A Chance to Dance

image1A recreational dance company expands to Parkland to let more kids express themselves

Without dance in her life, Cara Pitch Gregg didn’t feel complete. She grew up dancing—she was a strong tapper who also competed in jazz, ballet, lyrical and musical theater—but stopped after high school to work in hospitality and human resources. In 2008, after a few months teaching tap dance on the side, she was ready for a change.

“I’m so not happy,” she recalls thinking. “I’m going to do something with dance. I have to—it’s my passion. It’s what I do. I’m obsessed with it.”

The Coral Springs resident quit her day job and taught at multiple studios and preschools around South Florida until she was hired by a charter school. With fliers and word of mouth, the venture turned into 5678 Dance, an in-school enrichment program in more than 40 charter and public schools, as well as several preschools. “It’s like a mobile studio,” Pitch Gregg says. “We made it so easy for parents.”

5678 Dance filled what was missing in studio-abundant South Florida, she says. Children ages 2 to 4 could try out dance with little commitment, and students who weren’t interested in competing or training professionally now had a few hours a week to appreciate dance, movement and music with ballet, jazz, tap, hip-hop, musical theater or cheer/tumbling classes.

Every year, 5678 Dance grew by a few more schools, prompting Pitch Gregg to hire more teachers, even an assistant. Now there are more than 500 students and a staff of more than 20. Dancers from all locations come together for an annual recital in the spring, wearing costumes by Pitch Gregg and her team. (Her home garage, the production site for That’s My Tutu, the company she started in 2011 initially to save money, is wall-to-wall tutus and rhinestones.)

As of March, 5678 Dance began offering classes at the Parkland Recreational and Enrichment Center (10561 Trails End). A few weeks later, Pitch Gregg signed a contract to run the center’s entire dance program. “I never wanted to own a studio,” she says, thinking about her home studio in Toronto, where she grew up. “I was my dance teacher’s family.”

Now a mother of two, she imagines training her 3½- and 1-year-old daughters in the new space. It also will serve the friends, family and neighbors who aren’t in the charter school system.

“We started off small,” she says. “We hustled while we waited to grow.”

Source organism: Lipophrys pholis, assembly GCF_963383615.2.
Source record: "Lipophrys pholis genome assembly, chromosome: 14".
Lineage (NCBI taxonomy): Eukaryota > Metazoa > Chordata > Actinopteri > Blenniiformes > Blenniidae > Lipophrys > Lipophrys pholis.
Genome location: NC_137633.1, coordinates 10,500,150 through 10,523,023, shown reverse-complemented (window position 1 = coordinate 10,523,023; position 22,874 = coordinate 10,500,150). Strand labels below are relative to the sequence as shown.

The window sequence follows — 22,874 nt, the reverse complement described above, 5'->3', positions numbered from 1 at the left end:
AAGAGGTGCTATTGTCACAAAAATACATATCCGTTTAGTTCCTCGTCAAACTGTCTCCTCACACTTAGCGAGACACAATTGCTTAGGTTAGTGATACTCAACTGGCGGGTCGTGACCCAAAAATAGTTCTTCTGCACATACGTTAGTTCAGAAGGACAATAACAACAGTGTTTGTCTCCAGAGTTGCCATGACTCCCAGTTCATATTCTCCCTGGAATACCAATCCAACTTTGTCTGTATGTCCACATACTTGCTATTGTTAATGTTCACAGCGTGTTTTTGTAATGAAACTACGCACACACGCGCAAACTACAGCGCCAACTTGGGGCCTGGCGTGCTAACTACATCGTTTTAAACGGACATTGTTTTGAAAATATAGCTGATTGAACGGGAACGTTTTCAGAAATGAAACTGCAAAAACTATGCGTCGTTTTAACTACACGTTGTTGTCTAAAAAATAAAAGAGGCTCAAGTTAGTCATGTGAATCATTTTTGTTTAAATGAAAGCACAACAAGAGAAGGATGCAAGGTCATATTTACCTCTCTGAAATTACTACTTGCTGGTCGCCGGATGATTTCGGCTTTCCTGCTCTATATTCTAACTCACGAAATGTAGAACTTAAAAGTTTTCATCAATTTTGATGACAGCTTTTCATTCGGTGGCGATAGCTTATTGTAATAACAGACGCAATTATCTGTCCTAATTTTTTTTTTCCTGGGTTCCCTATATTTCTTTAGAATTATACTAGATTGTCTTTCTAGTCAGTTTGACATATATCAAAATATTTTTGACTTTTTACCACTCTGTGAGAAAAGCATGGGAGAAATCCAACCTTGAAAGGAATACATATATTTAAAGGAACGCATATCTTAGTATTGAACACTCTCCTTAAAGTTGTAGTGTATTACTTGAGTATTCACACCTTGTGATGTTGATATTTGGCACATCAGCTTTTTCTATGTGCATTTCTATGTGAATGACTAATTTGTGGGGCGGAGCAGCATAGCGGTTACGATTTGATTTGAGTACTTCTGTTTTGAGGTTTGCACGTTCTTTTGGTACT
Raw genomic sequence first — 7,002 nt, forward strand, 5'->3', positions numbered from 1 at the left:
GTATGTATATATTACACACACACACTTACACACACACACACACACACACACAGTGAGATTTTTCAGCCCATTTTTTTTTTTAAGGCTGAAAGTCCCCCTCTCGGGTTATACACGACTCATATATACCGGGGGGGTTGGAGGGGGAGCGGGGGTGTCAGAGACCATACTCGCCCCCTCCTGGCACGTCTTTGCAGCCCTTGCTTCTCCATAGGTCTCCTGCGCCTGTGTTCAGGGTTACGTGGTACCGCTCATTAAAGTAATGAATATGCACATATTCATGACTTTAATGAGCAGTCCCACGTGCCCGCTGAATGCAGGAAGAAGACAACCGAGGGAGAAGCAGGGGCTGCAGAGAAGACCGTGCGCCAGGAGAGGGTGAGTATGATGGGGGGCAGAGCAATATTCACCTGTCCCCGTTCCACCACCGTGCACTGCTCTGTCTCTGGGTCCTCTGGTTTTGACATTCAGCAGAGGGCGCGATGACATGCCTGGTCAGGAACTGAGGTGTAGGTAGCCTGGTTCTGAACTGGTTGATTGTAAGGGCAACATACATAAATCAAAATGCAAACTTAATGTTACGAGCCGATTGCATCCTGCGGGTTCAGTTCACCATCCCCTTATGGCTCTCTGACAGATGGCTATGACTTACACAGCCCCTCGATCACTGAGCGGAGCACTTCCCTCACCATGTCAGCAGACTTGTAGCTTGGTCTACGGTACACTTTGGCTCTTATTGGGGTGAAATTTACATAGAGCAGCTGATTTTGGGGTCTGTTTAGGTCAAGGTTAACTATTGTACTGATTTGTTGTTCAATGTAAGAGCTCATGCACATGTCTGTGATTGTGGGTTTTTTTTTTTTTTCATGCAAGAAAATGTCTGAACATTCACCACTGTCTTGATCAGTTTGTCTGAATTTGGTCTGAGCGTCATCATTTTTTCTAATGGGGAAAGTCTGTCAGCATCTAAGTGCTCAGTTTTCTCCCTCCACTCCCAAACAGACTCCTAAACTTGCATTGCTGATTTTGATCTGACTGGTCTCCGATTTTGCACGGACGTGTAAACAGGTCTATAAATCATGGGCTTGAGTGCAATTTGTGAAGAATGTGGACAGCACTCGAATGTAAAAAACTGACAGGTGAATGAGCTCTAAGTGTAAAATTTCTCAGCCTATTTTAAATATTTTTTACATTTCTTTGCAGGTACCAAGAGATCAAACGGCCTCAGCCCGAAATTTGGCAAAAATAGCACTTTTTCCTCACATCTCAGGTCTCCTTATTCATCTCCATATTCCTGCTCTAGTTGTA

Pitch Gregg has more plans to expand, but the mission is same. “I’m happy to know people are dancing,” she says. “I want everyone in the world to dance.

For information and prices, visit 5678danceinc.com or email [email protected]


“I think the least interesting story about the School of Rock is me or the instructors,” says Burny Pelmajer, general manager of School of Rock in Coral Springs. “While we could be cool on another level, that’s not what School of Rock is all about.”

What the national music school is about, he says, is kids learning to appreciate music and play in front of a crowd. It’s about understanding and hitting goals just as much as managing and overcoming failure. It’s about viewing music as a team sport. And that, Pelmajer says, is what’s cool.

School of Rock, which is run by professional musicians, is where kids go to learn to play all types of music—rock ’n’ roll, jazz, funk, reggae and more. Its audition-based house band plays extra gigs around the community, such as Parkland’s monthly Eats and Beats event. On Dec. 17, the band performs back-to-back rock concerts at the Parkland Amphitheater, in Pine Trails Park.

Earlier this month, Broadway Bound’s theater students will hit the stage. On Dec. 1 and 2, the Coral Springs children’s theater will perform “Annie” at the Township Theater in Coconut Creek. At Broadway Bound, students learn the art of live theater by performing Broadway-style productions with a band, professional lighting, sets, choreography and costumes.

The local talent continues with the International Ballet Company’s performance of “The Nutcracker” on Dec. 10 and 11 at the Coral Springs Center for the Performing Arts. More than 130 dancers will bring the enchanting holiday tale to life, complete with a classic wintry scene, elegant costumes and fanciful choreography.

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